There are screening tests for some of the extra-colonic cancers in LS and FAP but there is limited direct evidence of their effectiveness in decreasing the incidence or mortality of those cancers.  Upper endoscopy is routinely recommended in FAP and often recommended in LS to screen for gastro-duodenal polyps and cancers.  Similarly, endometrial aspirates, trans-vaginal ultrasounds and CA-125 levels in blood are sometimes offered for endometrial and ovarian cancer screening in LS but screening is not highly effective for these cancers and the option of prophylactic removal of the uterus and ovaries after childbearing is routinely discussed with women LS mutation carriers. Regular clinical exams and ultrasounds are often offered for thyroid cancer screening although the benefit of screening has not been established.  Similarly, regular urine analysis is often offered for screening of cancers of the ureter and renal pelvis although its benefit has not been proven.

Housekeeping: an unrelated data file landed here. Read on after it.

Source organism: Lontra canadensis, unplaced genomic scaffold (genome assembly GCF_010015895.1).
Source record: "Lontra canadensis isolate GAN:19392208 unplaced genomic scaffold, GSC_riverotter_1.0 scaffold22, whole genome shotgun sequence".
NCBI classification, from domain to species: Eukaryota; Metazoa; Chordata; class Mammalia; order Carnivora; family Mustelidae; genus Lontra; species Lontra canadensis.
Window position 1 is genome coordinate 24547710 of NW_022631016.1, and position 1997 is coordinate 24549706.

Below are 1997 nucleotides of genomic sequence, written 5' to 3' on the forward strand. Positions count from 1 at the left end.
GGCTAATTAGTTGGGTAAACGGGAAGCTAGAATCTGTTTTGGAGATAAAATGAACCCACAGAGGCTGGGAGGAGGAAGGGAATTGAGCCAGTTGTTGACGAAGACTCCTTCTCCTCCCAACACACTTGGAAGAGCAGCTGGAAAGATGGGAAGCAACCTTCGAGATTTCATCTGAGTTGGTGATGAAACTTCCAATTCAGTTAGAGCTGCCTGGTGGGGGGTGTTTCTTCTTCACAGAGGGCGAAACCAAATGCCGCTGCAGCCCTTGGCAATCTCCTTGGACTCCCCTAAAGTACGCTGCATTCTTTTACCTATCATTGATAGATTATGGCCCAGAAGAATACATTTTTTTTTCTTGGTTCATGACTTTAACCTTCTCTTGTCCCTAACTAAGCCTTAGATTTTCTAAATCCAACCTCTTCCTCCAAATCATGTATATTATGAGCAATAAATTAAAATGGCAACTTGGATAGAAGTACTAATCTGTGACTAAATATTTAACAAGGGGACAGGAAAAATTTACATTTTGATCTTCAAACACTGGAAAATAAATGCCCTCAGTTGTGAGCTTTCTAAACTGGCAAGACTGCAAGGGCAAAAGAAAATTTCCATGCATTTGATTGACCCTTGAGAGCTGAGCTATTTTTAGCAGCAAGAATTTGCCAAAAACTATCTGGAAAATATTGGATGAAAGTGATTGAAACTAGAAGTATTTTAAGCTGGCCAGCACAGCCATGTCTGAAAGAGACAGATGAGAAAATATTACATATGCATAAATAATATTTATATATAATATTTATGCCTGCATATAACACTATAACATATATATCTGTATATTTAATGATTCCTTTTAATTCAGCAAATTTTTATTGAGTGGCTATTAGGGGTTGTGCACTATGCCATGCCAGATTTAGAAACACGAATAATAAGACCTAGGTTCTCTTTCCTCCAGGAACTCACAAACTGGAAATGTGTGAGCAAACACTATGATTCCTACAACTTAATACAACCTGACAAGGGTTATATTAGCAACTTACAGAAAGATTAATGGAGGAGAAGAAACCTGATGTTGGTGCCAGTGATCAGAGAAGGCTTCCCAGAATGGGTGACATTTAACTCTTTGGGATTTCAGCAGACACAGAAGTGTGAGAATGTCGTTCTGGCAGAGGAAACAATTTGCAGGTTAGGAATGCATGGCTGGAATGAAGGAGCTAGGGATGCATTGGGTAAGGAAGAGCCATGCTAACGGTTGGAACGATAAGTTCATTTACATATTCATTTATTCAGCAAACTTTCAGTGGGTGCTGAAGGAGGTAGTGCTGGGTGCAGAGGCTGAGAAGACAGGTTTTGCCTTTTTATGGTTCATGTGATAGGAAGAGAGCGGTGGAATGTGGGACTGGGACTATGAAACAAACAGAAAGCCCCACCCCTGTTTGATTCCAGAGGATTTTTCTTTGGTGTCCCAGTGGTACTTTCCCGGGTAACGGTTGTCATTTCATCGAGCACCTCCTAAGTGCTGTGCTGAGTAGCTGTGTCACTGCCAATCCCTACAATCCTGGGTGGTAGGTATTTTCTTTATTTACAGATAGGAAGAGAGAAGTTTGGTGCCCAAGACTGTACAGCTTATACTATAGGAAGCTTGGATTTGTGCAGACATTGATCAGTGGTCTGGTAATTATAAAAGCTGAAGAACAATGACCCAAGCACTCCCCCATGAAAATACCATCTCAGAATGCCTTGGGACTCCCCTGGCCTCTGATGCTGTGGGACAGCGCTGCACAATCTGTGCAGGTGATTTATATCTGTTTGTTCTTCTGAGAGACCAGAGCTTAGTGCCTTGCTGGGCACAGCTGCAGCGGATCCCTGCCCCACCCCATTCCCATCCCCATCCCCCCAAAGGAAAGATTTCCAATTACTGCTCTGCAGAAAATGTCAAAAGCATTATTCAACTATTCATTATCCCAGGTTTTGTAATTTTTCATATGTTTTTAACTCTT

Why screen more frequently?  If colonoscopy is used as the screening strategy in average risk individuals, the usual recommendation is to repeat the examination every 10 years if no polyps are found. In contrast, the recommendation is to repeat colonoscopy every 1-2 years in LS and FAP mutation carriers.  The rationale for the 10-year interval in the average risk population comes from data indicating that, on average, the progression from normal colonic mucosa through the adenoma to colon cancer (the polyp to cancer sequence) takes 10-15 years.  Interestingly, the rationale for the much shorter intervals in LS and FAP differs between the two syndromes.